FirstNet has also helped make emergency communications easier, thanks to the widespread deployment of network coverage and devices for the interoperable, public safety broadband network.

“The complexities of the pandemic make it more important than ever that response agencies inventory radios and communications devices to account for surge use, perform preventative maintenance checks and refuel generators that keep communications networks and 911 call centers operational during and after a hurricane,” McNulty says “They should also preposition recovery assets, including equipment and personnel, to minimize the movement of resources in the midst of a storm and allow personnel to focus on disaster response.”

Another element is cloud-based computer-aided dispatch and other emergency response systems. Cloud-based collaboration tools, such as Microsoft Teams, also enables rapid communication for team members as long as they are able to maintain an internet connection. Cloud tools also enhance safety during the pandemic by allowing agencies to avoid congregating first responders in one physical location.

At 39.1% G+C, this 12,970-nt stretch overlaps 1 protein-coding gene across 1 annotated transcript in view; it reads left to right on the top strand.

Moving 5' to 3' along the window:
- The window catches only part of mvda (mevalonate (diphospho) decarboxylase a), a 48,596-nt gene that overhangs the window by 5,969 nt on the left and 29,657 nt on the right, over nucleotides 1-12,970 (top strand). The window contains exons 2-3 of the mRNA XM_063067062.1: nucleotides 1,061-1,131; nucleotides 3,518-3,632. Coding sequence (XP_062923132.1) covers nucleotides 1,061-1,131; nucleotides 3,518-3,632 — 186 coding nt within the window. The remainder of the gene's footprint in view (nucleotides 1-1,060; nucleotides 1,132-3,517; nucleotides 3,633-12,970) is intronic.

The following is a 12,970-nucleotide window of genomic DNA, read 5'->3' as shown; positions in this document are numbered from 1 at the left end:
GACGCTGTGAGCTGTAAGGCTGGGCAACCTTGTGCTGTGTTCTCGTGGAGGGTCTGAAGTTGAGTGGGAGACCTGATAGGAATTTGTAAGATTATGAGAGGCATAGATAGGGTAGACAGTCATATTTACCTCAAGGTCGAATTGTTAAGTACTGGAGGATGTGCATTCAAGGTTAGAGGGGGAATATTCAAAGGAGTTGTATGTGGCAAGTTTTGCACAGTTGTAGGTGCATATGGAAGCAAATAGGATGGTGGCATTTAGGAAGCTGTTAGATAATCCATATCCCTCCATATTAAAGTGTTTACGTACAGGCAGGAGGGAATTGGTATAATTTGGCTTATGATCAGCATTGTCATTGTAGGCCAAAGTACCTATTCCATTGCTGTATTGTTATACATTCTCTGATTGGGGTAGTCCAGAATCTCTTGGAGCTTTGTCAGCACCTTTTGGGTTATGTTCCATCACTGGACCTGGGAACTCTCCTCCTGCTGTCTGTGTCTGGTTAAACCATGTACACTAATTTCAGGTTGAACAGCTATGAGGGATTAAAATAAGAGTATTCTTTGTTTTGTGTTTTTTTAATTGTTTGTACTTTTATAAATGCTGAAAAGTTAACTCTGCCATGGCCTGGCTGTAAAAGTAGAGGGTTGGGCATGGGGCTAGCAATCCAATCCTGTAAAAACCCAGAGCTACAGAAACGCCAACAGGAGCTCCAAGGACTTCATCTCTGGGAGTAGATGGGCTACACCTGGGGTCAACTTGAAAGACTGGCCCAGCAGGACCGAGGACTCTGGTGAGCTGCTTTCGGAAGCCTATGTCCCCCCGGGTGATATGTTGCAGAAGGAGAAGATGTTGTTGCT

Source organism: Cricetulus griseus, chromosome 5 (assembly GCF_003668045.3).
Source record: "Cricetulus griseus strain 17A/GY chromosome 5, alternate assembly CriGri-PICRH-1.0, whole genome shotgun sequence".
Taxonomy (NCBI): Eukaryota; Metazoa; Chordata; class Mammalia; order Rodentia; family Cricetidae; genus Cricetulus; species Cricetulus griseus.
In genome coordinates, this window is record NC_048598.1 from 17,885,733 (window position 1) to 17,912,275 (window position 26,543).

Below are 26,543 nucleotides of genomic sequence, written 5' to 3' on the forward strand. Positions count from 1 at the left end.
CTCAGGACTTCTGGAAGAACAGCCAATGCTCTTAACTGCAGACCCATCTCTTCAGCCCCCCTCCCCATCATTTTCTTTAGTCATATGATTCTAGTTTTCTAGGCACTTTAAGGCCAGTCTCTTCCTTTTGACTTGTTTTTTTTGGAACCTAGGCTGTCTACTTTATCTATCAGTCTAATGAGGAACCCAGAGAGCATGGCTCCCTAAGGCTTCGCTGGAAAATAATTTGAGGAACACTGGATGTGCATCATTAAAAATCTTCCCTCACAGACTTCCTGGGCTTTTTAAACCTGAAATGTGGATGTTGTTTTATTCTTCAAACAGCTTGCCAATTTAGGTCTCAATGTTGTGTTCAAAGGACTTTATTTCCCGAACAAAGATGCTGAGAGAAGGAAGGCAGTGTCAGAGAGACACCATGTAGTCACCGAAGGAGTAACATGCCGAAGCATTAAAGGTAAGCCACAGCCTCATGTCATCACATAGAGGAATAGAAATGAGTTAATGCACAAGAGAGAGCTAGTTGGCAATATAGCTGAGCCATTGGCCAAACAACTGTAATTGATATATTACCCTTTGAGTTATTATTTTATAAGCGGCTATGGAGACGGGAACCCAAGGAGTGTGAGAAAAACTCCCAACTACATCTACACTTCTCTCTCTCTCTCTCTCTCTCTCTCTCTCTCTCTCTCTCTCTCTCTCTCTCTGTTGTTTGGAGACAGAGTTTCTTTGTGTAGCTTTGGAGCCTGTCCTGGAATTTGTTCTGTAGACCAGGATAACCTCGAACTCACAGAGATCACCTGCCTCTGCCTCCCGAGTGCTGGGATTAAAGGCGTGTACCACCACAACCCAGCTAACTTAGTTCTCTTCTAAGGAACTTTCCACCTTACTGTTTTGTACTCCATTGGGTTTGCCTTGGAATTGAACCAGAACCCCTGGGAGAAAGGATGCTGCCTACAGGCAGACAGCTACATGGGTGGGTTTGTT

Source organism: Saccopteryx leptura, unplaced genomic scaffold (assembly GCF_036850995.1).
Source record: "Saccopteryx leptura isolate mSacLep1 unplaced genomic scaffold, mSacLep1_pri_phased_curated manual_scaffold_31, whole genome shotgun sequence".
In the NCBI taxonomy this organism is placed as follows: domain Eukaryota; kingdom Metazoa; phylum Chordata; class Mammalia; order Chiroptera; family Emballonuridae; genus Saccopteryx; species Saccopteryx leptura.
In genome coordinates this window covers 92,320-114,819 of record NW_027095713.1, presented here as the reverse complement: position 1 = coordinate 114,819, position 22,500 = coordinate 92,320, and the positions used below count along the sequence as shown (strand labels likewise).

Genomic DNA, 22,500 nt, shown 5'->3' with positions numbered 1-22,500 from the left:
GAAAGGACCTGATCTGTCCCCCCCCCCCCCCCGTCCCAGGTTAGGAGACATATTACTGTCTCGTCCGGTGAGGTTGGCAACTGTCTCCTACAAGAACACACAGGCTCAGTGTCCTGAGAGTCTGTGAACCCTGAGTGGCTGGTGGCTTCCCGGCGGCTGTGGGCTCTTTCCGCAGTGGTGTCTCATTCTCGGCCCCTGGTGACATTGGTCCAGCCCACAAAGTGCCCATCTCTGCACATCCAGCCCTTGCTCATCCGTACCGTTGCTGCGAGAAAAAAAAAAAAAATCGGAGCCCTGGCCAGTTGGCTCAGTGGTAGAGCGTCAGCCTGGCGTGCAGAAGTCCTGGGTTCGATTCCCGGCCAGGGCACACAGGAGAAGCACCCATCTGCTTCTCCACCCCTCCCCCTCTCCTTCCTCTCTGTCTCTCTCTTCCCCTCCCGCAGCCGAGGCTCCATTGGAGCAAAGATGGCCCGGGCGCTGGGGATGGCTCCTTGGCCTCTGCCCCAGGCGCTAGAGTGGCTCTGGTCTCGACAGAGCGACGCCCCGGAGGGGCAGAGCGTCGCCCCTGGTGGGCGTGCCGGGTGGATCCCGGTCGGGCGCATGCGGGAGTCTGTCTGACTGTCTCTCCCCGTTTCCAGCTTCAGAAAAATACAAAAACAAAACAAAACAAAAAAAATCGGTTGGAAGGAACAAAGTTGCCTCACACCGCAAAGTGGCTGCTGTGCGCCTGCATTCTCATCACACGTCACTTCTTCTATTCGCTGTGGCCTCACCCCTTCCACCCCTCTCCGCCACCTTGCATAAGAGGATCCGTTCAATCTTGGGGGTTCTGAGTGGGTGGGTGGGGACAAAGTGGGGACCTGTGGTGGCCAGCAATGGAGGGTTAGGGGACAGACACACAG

“While there will always be a need to deploy some individuals to provide on-site emergency support, the cloud enables agencies to minimize the human footprint by allowing many non-essential employees to support recovery efforts from remote locations,” McNulty says. “This includes supervisors who can monitor situations remotely.”

Next-generation work center technologies, such as video displays, data visualization tools and analytics software, can help first responders in emergency operations centers analyze and integrate data from meteorological models, connected sensors, road closure and power outage reports.

Video and analytics capabilities can also aid in monitoring hurricanes as they slam ashore. “Fixed video cameras mounted on buildings, street posts and businesses along with smart analytics can alert personnel to threats and provide critical information, such as the levels of rising water,” McNulty says. “These technologies can also deliver the data needed to properly evaluate a situation for more effective allocation of people and resources, assess damage and track and locate valuable debris.”

Video analytics applications can enable first responders to analyze visual data in real time and help plan responses.

“Emergency managers at all levels of government are grappling with hurricane readiness and response against the backdrop of COVID-19, preparing to keep their people and communities safe from overlapping threats,” McNulty says. “Now is the time to have people trained, processes and policies validated and technology tested and updated so they can save vital time, accurately inform response and mitigate health risks to responders in the moments that matter most.”

READ MORE: Find out how Atlantic Beach, Fla., upgraded its phone systems to withstand hurricanes.